Owner training also allows for individual preferences. Most programs use larger retriever type dog breeds, and while I am a huge fan, not everyone is. What if someone needs a dog that does not shed? How about a small breed dog? What if they have a dog already with the proper temperament for service work? Many people who train their own service dogs also say they have a better understanding of their disability. Some programs (though not all) charge a fee for their dogs. Sometimes people are not able to leave their work or home to train with their new dog. There is also a wait period, sometimes years, to obtain a dog from a program.
I have meet three owner trained dogs in my town. The first was a wonderful cocker spaniel who started out as just a pet. After her owner was in an accident and started having seizures, they dog started alerting to them. The owner got support from her medical team, went through professional training, and now has a dog that helps to keep her safe. Now, there are NO organizations that can train seizure ALERT dogs. They can train dogs to respond to a seizure, but unlike diabetic alert dogs the mechanism for what the dog is actually alerting to is not known and cannot be trained for. This means for someone with seizures to have a seizure alert dog they would have to find a dog with the alert ability.
The next dog I met was a little papillion who assisted a woman in a wheel chair. This woman could have certainly gone through a program, but decided she wanted a small breed dog as they are less expensive to care for and generally have a longer working life. Since she was in a power chair and did not need help pulling her wheelchair, this woman mainly had the dog trained to retrieve dropped items. While only one task, it encompassed many aspects of her life and allowed her to be very independent. Both of these dogs were encountered in public settings and had FANTASTIC manners.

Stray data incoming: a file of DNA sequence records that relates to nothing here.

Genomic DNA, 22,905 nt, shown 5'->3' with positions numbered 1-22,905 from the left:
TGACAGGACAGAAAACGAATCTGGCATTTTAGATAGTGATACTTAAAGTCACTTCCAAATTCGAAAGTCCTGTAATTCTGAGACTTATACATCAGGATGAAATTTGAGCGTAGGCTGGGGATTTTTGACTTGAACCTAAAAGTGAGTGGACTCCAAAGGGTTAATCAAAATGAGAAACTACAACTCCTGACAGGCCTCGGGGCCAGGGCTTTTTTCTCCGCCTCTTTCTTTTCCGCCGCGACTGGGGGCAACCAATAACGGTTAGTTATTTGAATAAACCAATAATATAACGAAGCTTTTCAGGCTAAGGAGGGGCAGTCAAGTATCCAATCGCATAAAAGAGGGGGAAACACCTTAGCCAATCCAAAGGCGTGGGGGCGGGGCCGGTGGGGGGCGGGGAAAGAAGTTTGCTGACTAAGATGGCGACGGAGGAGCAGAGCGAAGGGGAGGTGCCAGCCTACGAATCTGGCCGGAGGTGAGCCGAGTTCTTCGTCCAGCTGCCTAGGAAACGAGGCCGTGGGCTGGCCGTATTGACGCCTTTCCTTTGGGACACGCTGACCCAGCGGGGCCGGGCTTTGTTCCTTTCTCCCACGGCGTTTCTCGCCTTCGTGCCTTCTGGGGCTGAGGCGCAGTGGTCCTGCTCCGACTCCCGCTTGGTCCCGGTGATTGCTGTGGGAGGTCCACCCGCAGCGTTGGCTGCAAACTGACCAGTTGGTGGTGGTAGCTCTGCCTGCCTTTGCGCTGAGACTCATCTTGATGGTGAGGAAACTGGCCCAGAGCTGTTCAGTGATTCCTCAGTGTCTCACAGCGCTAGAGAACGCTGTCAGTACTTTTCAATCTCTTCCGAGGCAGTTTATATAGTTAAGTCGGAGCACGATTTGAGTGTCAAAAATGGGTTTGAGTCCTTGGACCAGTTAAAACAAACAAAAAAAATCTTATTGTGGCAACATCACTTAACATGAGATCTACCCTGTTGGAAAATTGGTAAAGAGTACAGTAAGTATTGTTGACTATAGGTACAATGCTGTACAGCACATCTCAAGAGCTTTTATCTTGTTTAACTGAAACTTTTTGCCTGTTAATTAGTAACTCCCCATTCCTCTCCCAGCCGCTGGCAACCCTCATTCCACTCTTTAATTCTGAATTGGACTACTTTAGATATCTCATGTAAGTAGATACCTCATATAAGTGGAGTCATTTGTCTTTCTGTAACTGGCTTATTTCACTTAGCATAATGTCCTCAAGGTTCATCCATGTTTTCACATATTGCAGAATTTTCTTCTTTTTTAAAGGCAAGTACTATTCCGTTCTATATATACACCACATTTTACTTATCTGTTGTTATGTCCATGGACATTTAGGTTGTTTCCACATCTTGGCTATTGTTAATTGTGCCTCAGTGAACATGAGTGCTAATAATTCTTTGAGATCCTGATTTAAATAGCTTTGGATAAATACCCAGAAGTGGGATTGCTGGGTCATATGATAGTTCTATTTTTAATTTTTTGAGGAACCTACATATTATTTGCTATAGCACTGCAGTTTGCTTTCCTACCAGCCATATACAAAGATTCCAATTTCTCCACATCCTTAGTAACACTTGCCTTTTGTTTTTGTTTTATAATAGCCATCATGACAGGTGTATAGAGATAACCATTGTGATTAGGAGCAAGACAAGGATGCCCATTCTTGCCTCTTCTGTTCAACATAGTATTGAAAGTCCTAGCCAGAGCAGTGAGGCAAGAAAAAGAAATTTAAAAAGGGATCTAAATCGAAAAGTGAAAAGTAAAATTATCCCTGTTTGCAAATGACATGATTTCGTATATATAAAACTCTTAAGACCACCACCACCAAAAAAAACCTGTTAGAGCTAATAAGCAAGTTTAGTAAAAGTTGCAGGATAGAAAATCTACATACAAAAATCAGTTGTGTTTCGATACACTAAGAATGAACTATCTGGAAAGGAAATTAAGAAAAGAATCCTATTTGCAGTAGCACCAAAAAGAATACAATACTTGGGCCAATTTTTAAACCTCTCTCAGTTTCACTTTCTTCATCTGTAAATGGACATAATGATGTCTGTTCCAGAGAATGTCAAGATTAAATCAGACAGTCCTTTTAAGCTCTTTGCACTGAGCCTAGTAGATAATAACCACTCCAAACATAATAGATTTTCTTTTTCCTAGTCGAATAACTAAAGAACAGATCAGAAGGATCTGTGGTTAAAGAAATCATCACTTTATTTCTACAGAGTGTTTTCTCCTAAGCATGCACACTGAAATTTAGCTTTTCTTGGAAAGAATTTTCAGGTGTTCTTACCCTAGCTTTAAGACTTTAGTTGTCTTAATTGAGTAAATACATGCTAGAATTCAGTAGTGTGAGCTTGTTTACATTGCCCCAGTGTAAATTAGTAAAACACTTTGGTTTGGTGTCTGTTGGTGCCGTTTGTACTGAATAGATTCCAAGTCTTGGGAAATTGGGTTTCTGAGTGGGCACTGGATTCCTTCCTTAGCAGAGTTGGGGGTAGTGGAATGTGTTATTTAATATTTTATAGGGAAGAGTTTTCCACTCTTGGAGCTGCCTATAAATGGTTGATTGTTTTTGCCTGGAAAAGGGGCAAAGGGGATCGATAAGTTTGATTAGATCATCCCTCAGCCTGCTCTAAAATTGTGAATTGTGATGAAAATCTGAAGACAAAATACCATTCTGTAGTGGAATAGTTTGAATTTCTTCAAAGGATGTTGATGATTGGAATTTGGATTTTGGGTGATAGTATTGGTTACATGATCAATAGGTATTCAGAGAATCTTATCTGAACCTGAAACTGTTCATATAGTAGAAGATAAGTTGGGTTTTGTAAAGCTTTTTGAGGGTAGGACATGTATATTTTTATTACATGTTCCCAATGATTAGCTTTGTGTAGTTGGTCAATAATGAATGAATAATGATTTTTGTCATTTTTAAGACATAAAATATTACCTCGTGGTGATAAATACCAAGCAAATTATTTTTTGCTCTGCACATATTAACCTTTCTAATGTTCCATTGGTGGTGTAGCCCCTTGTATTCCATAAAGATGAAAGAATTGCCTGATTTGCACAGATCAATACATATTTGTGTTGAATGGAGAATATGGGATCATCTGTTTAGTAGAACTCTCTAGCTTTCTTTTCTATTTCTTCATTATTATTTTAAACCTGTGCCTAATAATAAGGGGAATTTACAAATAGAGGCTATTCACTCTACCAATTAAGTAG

Now the last dog I encountered was mentioned in this post and actually attacked Millie since then. Of the three dogs I have mentioned, this was also the only 'typical' breed: a golden retriever. Luckily Millie was not bitten and was fine, but it just went to show how the dog was unfit for service work and the handler was completely unable to control her dog. The dog was also worked through the advanced stages of cancer, which I think is morally reprehensible on the handler's part. That dog has since passed away and I am very thankful to not have to worry about unleashed, aggressive, and out-of-control service dogs.
What I think would have been high effective in this case would to have been actual enforcement of laws already in place for those who fake service dogs. Would it still really be worth it for people if they knew they could face up to 6 months in jail and/or a $1000 fine? Some states have even higher punishments. The problem is that these are rarely enforced! Even when I contacted animal control and the police they did not know these punishments existed and even the laws regarding access in the first place. In the ADA business brief store owners and gatekeepers are told they can exclude ANY dog, even a service dog, if it is out of control or poses a direct threat to the health or safety of others.
The best thing we can do to help cut down on fake service dogs is to help local businesses understand their rights regarding service dogs and to always be excellent representatives with our pups in training or working dogs.